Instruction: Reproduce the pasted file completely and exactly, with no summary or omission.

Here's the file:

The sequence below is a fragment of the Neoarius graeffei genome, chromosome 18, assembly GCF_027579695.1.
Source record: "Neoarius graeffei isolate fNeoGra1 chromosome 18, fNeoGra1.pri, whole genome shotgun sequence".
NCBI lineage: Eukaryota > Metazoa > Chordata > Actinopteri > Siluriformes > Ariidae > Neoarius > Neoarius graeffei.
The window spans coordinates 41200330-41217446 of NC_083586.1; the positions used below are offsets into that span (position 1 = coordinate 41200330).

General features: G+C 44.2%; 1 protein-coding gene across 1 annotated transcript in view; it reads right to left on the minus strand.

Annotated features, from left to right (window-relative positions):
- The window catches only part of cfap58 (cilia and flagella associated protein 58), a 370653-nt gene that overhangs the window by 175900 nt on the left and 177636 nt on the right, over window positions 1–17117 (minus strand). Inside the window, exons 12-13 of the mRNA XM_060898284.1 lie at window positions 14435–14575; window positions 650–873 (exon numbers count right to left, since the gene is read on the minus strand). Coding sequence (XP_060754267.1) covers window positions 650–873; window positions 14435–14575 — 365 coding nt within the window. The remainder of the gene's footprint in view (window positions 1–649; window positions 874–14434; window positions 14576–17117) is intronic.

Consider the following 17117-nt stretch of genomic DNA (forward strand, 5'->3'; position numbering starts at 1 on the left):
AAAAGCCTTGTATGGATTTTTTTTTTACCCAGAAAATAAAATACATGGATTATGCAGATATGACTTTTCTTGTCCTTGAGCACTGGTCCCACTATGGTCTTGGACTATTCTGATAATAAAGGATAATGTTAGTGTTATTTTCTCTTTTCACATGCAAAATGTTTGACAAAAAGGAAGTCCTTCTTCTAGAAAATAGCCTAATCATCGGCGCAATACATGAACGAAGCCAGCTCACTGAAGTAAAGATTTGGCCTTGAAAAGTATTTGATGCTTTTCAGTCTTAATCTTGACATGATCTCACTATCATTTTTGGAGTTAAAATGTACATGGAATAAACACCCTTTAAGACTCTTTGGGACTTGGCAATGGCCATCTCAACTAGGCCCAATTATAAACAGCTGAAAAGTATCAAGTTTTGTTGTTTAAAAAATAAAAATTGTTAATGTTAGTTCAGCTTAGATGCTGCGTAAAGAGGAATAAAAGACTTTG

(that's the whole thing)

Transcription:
The sequence below is a fragment of the Neoarius graeffei genome, chromosome 18, assembly GCF_027579695.1.
Source record: "Neoarius graeffei isolate fNeoGra1 chromosome 18, fNeoGra1.pri, whole genome shotgun sequence".
NCBI lineage: Eukaryota > Metazoa > Chordata > Actinopteri > Siluriformes > Ariidae > Neoarius > Neoarius graeffei.
The window spans coordinates 41200330-41217446 of NC_083586.1; the positions used below are offsets into that span (position 1 = coordinate 41200330).

General features: G+C 44.2%; 1 protein-coding gene across 1 annotated transcript in view; it reads right to left on the minus strand.

Annotated features, from left to right (window-relative positions):
- The window catches only part of cfap58 (cilia and flagella associated protein 58), a 370653-nt gene that overhangs the window by 175900 nt on the left and 177636 nt on the right, over window positions 1–17117 (minus strand). Inside the window, exons 12-13 of the mRNA XM_060898284.1 lie at window positions 14435–14575; window positions 650–873 (exon numbers count right to left, since the gene is read on the minus strand). Coding sequence (XP_060754267.1) covers window positions 650–873; window positions 14435–14575 — 365 coding nt within the window. The remainder of the gene's footprint in view (window positions 1–649; window positions 874–14434; window positions 14576–17117) is intronic.

Consider the following 17117-nt stretch of genomic DNA (forward strand, 5'->3'; position numbering starts at 1 on the left):
AAAAGCCTTGTATGGATTTTTTTTTTACCCAGAAAATAAAATACATGGATTATGCAGATATGACTTTTCTTGTCCTTGAGCACTGGTCCCACTATGGTCTTGGACTATTCTGATAATAAAGGATAATGTTAGTGTTATTTTCTCTTTTCACATGCAAAATGTTTGACAAAAAGGAAGTCCTTCTTCTAGAAAATAGCCTAATCATCGGCGCAATACATGAACGAAGCCAGCTCACTGAAGTAAAGATTTGGCCTTGAAAAGTATTTGATGCTTTTCAGTCTTAATCTTGACATGATCTCACTATCATTTTTGGAGTTAAAATGTACATGGAATAAACACCCTTTAAGACTCTTTGGGACTTGGCAATGGCCATCTCAACTAGGCCCAATTATAAACAGCTGAAAAGTATCAAGTTTTGTTGTTTAAAAAATAAAAATTGTTAATGTTAGTTCAGCTTAGATGCTGCGTAAAGAGGAATAAAAGACTTTG